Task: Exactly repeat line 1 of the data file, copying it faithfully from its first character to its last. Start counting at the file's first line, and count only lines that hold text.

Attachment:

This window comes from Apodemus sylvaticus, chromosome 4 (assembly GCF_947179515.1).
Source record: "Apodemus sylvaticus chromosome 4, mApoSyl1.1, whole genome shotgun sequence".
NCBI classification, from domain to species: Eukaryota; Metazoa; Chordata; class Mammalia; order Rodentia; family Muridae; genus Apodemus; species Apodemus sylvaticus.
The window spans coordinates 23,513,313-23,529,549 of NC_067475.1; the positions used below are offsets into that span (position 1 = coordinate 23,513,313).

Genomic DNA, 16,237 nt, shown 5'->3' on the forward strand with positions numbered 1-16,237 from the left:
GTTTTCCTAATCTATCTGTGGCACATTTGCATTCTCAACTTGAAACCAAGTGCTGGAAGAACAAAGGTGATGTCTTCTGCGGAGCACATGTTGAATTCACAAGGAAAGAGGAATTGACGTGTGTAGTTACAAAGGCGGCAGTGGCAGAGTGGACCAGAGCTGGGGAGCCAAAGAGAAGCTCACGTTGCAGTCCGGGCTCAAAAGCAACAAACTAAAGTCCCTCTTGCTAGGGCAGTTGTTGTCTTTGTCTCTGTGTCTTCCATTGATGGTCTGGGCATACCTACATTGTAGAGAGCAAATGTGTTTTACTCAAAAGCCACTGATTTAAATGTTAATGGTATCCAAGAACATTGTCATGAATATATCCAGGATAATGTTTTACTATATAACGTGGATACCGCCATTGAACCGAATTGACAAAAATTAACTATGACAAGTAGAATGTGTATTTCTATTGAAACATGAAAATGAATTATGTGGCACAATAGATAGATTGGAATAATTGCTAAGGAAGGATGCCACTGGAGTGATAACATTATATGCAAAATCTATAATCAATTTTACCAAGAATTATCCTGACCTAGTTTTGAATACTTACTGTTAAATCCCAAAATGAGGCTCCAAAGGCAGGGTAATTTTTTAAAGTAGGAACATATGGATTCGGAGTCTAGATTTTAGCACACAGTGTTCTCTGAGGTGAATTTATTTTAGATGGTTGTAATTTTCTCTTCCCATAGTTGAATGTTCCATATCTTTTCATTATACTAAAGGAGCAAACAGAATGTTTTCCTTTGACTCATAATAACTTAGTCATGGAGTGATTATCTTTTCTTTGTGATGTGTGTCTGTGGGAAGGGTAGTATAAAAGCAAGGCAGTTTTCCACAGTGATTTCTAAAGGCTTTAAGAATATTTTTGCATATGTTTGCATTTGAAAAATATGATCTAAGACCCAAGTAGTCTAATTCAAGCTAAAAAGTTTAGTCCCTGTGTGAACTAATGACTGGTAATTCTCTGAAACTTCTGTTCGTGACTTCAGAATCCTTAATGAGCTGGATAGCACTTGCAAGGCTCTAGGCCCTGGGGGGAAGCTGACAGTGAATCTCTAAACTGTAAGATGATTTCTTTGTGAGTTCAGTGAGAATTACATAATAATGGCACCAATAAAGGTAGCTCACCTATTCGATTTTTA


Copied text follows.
This window comes from Apodemus sylvaticus, chromosome 4 (assembly GCF_947179515.1).